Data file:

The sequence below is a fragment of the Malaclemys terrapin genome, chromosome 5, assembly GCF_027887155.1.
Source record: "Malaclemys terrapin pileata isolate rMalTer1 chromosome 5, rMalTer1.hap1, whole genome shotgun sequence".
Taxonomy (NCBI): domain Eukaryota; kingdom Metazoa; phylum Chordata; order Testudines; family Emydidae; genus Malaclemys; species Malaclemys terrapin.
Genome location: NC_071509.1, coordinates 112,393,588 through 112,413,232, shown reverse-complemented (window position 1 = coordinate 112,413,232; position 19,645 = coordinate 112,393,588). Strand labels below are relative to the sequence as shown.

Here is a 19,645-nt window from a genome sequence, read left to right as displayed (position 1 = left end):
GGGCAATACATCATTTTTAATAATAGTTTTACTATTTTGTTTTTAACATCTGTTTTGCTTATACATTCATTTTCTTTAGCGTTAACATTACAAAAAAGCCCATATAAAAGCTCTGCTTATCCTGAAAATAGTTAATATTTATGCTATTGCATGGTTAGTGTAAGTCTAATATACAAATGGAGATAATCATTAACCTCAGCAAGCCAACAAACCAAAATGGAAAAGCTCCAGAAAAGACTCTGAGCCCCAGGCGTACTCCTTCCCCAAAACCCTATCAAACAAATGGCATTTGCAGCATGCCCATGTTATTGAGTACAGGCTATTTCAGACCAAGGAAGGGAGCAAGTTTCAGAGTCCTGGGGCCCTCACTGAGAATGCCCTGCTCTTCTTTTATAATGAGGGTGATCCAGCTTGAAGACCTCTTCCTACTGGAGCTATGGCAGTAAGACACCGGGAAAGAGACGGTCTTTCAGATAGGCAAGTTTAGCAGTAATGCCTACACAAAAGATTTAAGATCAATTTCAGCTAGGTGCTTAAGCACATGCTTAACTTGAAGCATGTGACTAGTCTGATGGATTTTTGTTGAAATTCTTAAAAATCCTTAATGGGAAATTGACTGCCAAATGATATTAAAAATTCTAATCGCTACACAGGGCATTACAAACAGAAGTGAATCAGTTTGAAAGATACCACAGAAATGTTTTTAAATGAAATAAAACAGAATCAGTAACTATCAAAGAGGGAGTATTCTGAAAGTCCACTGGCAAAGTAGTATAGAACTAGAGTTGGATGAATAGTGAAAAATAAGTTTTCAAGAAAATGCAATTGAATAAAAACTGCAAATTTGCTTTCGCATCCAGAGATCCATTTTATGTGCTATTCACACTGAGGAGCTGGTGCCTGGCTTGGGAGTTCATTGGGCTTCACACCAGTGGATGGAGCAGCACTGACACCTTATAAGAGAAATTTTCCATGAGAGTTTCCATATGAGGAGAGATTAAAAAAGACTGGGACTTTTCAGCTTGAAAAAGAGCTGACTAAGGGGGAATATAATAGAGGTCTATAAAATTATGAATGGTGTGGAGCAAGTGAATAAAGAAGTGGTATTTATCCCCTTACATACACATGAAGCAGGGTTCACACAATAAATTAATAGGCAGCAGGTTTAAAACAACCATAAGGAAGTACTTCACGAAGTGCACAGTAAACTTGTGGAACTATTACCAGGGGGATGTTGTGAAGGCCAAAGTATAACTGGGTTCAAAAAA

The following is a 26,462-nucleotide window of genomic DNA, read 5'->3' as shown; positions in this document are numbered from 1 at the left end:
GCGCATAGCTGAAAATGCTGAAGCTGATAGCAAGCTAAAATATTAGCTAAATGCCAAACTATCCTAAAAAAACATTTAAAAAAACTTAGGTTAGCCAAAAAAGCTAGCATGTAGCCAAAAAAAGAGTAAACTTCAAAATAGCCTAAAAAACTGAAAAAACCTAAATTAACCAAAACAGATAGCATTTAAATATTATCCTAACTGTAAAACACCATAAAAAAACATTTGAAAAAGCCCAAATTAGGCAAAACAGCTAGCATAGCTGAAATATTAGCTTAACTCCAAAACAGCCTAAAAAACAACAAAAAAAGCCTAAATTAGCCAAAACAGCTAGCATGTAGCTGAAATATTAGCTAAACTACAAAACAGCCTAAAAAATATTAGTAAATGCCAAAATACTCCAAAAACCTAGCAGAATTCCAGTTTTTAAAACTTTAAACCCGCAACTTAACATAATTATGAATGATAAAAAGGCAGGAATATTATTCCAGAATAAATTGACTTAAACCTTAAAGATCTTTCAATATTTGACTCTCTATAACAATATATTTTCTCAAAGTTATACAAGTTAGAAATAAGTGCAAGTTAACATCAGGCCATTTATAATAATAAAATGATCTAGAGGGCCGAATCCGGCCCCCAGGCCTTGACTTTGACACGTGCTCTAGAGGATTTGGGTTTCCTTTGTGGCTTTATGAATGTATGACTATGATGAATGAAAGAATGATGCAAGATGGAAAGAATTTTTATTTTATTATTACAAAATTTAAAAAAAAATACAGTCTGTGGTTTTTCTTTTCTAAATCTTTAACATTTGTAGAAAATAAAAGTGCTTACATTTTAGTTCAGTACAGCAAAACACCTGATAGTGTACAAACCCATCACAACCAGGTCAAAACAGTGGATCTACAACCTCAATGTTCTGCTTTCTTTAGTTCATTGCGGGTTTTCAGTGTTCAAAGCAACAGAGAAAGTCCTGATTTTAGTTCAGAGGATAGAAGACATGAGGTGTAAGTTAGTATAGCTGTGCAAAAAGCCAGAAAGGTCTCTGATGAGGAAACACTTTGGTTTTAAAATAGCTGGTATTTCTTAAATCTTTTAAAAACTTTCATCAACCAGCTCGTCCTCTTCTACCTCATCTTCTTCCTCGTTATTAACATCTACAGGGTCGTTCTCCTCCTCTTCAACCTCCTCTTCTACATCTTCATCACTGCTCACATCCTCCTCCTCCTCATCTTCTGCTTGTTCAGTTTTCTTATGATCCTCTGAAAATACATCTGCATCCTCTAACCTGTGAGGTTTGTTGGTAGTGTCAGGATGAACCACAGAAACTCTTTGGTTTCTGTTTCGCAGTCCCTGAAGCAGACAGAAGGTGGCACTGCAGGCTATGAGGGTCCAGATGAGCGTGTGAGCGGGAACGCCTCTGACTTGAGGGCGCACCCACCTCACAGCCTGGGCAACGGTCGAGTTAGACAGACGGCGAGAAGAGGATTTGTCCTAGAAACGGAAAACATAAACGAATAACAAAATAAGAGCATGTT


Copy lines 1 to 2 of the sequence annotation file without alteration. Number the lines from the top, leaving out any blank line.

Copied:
The sequence below is a fragment of the Malaclemys terrapin genome, chromosome 5, assembly GCF_027887155.1.
Source record: "Malaclemys terrapin pileata isolate rMalTer1 chromosome 5, rMalTer1.hap1, whole genome shotgun sequence".